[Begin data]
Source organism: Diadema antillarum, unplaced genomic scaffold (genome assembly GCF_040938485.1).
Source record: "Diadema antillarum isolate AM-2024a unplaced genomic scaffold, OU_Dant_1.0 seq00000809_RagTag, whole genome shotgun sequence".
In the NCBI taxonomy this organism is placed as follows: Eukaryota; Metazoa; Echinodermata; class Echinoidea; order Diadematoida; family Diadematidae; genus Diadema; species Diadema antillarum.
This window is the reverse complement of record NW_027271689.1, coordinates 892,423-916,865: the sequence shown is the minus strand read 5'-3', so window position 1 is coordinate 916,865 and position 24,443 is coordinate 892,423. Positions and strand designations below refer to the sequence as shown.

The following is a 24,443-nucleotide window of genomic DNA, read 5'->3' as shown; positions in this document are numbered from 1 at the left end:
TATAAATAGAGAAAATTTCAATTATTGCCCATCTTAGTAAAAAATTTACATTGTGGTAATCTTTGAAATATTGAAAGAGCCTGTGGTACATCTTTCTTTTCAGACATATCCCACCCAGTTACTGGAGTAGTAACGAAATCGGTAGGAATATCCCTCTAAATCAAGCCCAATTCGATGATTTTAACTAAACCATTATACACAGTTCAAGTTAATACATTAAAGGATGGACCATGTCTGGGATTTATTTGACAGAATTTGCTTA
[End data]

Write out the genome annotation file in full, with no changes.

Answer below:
Source organism: Diadema antillarum, unplaced genomic scaffold (genome assembly GCF_040938485.1).
Source record: "Diadema antillarum isolate AM-2024a unplaced genomic scaffold, OU_Dant_1.0 seq00000809_RagTag, whole genome shotgun sequence".
In the NCBI taxonomy this organism is placed as follows: Eukaryota; Metazoa; Echinodermata; class Echinoidea; order Diadematoida; family Diadematidae; genus Diadema; species Diadema antillarum.
This window is the reverse complement of record NW_027271689.1, coordinates 892,423-916,865: the sequence shown is the minus strand read 5'-3', so window position 1 is coordinate 916,865 and position 24,443 is coordinate 892,423. Positions and strand designations below refer to the sequence as shown.

The following is a 24,443-nucleotide window of genomic DNA, read 5'->3' as shown; positions in this document are numbered from 1 at the left end:
TATAAATAGAGAAAATTTCAATTATTGCCCATCTTAGTAAAAAATTTACATTGTGGTAATCTTTGAAATATTGAAAGAGCCTGTGGTACATCTTTCTTTTCAGACATATCCCACCCAGTTACTGGAGTAGTAACGAAATCGGTAGGAATATCCCTCTAAATCAAGCCCAATTCGATGATTTTAACTAAACCATTATACACAGTTCAAGTTAATACATTAAAGGATGGACCATGTCTGGGATTTATTTGACAGAATTTGCTTA